All right then, we’ll take your word for it. So if that’s the case, the league should immediately open the southern Ontario market to the highest bidder. Set the minimum price, set the indemnification fee and watch the potential bidders line up and trip over each other sending the value of the franchise through the roof.

This is a league that is interested primarily in franchise values, making money and having as few teams as possible drawing from the revenue sharing program. Another team in southern Ontario would meet all three of those criteria. If the new owner of the Coyotes does get an escape clause or if the league ever does decide to expand, we now know unequivocally that southern Ontario should be at the top of the list and should get a team.

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If it doesn’t happen, we know the Leafs still have the rest of the league firmly in their clutches.

GMS AND HEAD SHOTS
Stop us if you’ve heard this one before, but the GMs will be talking about head shots at their meeting in Toronto Tuesday and Wednesday.

That doesn’t mean there will be a proposal from the GMs for an all-encompassing head-shot rule, but the fact one of the league’s most hard-line GMs seems to be coming around indicates there could be a hunger for some change.

Toronto Maple Leafs GM Brian Burke has asked the issue of head shots be included on the agenda and he’s open to penalizing some of the hits we’re seeing in the NHL recently.

“I have not changed my view on an automatic penalty, I have no appetite for that,” Burke said. “But the criteria we apply when we evaluate these, we have to look at when a player has no chance to avoid the hit. The (Jonathan) Toews hit, that’s part of our game. If Toews had looked up, he would have seen it coming. I’m not sure (David) Booth had any chance to avoid it and I just want to review the criteria.”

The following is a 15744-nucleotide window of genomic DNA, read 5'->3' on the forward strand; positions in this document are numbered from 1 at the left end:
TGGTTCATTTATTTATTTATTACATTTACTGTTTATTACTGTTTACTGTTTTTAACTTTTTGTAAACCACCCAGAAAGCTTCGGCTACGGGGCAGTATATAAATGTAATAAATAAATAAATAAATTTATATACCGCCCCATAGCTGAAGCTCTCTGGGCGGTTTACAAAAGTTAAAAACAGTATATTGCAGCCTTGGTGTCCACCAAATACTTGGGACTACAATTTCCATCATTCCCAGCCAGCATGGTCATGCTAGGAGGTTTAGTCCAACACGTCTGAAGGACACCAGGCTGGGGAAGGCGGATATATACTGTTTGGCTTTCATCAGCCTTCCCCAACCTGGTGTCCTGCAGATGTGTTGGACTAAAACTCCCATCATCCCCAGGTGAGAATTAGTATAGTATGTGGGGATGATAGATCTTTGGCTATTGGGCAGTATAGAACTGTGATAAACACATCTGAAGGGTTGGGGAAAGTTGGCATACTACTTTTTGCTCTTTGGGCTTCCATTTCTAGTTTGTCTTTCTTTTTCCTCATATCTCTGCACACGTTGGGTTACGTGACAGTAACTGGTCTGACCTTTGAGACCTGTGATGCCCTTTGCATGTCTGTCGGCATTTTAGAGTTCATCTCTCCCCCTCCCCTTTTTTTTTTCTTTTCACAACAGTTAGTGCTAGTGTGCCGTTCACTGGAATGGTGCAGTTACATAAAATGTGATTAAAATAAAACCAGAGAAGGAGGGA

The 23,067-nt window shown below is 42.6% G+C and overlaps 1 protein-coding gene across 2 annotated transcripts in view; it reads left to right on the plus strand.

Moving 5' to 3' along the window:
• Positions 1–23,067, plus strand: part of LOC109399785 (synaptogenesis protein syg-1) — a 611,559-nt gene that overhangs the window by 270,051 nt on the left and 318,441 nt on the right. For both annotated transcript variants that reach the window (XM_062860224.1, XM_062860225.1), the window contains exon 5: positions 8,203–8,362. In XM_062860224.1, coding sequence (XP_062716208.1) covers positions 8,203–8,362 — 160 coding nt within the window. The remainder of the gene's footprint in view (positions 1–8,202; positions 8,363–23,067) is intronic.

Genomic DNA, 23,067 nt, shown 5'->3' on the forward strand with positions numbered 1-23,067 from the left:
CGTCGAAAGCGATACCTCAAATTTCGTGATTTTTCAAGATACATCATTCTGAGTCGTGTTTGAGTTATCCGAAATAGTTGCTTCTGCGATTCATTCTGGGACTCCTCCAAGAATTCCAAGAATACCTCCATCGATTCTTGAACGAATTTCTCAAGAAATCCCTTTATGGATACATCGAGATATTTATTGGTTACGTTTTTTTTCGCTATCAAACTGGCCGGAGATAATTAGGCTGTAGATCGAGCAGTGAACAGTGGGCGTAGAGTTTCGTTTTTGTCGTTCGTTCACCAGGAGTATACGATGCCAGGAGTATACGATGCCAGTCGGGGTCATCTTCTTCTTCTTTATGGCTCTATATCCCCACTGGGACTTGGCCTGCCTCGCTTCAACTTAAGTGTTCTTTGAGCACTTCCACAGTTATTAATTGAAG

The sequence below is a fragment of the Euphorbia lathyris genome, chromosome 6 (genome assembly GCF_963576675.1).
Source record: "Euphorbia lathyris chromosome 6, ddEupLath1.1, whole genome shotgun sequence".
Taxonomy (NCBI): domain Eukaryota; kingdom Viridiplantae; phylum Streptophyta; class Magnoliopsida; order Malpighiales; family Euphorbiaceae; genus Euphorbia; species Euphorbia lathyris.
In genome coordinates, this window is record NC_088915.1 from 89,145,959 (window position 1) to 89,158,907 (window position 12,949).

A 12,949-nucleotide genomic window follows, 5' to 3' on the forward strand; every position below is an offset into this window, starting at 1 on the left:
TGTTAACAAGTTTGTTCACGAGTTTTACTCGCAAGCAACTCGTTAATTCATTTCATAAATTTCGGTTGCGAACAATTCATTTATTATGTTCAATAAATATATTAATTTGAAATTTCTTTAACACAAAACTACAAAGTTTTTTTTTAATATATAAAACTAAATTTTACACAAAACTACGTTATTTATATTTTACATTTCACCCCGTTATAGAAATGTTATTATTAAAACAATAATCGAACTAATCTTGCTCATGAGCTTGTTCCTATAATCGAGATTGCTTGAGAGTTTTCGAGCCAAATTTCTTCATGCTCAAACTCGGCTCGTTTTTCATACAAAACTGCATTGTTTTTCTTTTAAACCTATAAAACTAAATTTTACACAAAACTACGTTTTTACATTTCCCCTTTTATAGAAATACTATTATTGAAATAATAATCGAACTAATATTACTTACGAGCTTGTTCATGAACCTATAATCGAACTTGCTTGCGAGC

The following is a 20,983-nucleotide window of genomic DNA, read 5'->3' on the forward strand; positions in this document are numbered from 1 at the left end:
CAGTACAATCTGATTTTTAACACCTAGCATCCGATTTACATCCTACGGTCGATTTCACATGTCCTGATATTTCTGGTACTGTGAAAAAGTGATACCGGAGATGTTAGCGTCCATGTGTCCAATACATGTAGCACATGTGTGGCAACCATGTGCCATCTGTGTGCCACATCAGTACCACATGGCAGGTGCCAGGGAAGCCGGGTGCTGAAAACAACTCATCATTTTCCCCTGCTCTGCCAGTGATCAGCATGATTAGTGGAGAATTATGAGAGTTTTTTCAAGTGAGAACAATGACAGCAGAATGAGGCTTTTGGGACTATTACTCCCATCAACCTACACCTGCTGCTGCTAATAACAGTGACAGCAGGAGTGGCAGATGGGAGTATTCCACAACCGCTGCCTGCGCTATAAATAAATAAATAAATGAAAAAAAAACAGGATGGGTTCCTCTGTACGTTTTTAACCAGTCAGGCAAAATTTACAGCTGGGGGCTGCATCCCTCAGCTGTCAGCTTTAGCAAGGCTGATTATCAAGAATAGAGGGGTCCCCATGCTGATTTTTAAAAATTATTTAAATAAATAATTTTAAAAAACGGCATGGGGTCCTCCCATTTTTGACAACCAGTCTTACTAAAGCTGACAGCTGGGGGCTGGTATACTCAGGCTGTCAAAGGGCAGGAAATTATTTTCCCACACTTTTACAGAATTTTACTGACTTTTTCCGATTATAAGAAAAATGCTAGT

There are times, Burke would acknowledge, players receiving the hit are not responsible for protecting themselves.

“In the case where the player hasn’t put himself in a vulnerable position and he can’t avoid the hit, we’re going to have to put some culpability on the hitter,” Burke said. “We’ve always said, if the player puts himself in a vulnerable position, that’s his fault. But where he has no chance, we have to put some responsibility on the hitter. We don’t like mid-season changes, but maybe for next season, we can upgrade the criteria.”

NOTHING TO FEHR
Major League Baseball executive director Donald Fehr was also at the conference and was extremely tight-lipped concerning a THN.com report he has been hired by the NHL Players’ Association to help draft a new constitution and search for an executive director.

“I have nothing to say,” Fehr snapped. “If there is something to announce, they will announce it.”

Sources told THN.com Sunday night that Fehr had been offered and accepted the role. He is still the executive director of the MLBPA until March, 2010.

If the NHL can take solace in one thing, it’s that Fehr is heading up the search for a new executive director and not pursuing the job himself. Having Fehr running the NHL Players’ Association would have the league head office pining for the halcyon days of Bob Goodenow.

Ken Campbell, author of the book Habs Heroes, is a senior writer for The Hockey News and a regular contributor to THN.com. His blog will appear Wednesdays and Fridays and his column, Campbell's Cuts, appears Mondays.

For more great profiles, news and views from the world of hockey, subscribe to The Hockey News magazine.